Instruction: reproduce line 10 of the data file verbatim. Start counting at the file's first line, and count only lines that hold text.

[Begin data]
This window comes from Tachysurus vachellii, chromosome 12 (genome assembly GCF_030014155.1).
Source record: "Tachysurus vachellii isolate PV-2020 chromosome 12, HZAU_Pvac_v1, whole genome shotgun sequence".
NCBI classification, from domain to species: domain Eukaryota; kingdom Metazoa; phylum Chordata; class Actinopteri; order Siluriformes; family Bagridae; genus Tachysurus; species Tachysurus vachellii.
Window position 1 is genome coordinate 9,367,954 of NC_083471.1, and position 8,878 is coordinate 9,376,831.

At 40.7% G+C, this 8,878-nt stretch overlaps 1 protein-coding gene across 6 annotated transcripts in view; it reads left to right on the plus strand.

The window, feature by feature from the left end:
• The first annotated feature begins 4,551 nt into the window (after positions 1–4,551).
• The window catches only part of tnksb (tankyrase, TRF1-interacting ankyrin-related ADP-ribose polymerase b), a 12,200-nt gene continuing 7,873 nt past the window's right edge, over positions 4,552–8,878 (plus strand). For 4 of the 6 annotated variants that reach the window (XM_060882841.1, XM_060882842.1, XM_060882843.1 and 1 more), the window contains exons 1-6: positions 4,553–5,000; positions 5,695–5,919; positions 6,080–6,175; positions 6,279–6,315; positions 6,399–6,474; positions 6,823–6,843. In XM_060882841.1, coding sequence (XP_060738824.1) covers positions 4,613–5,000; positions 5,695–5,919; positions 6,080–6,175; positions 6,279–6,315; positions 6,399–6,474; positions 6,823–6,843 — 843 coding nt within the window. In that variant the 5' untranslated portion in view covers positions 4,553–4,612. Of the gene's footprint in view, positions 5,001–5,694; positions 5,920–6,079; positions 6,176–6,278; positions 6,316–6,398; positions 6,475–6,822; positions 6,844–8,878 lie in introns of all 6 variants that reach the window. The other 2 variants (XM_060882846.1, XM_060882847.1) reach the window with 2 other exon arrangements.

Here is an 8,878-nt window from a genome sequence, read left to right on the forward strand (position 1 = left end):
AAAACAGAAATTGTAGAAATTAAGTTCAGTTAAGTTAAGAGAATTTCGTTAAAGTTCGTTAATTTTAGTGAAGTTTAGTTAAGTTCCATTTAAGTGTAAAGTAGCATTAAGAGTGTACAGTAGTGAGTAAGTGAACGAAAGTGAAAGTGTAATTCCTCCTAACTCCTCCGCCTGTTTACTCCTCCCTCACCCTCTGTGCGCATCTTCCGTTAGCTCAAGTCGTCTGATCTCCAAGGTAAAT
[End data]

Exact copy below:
AAAACAGAAATTGTAGAAATTAAGTTCAGTTAAGTTAAGAGAATTTCGTTAAAGTTCGTTAATTTTAGTGAAGTTTAGTTAAGTTCCATTTAAGTGTAAAGTAGCATTAAGAGTGTACAGTAGTGAGTAAGTGAACGAAAGTGAAAGTGTAATTCCTCCTAACTCCTCCGCCTGTTTACTCCTCCCTCACCCTCTGTGCGCATCTTCCGTTAGCTCAAGTCGTCTGATCTCCAAGGTAAAT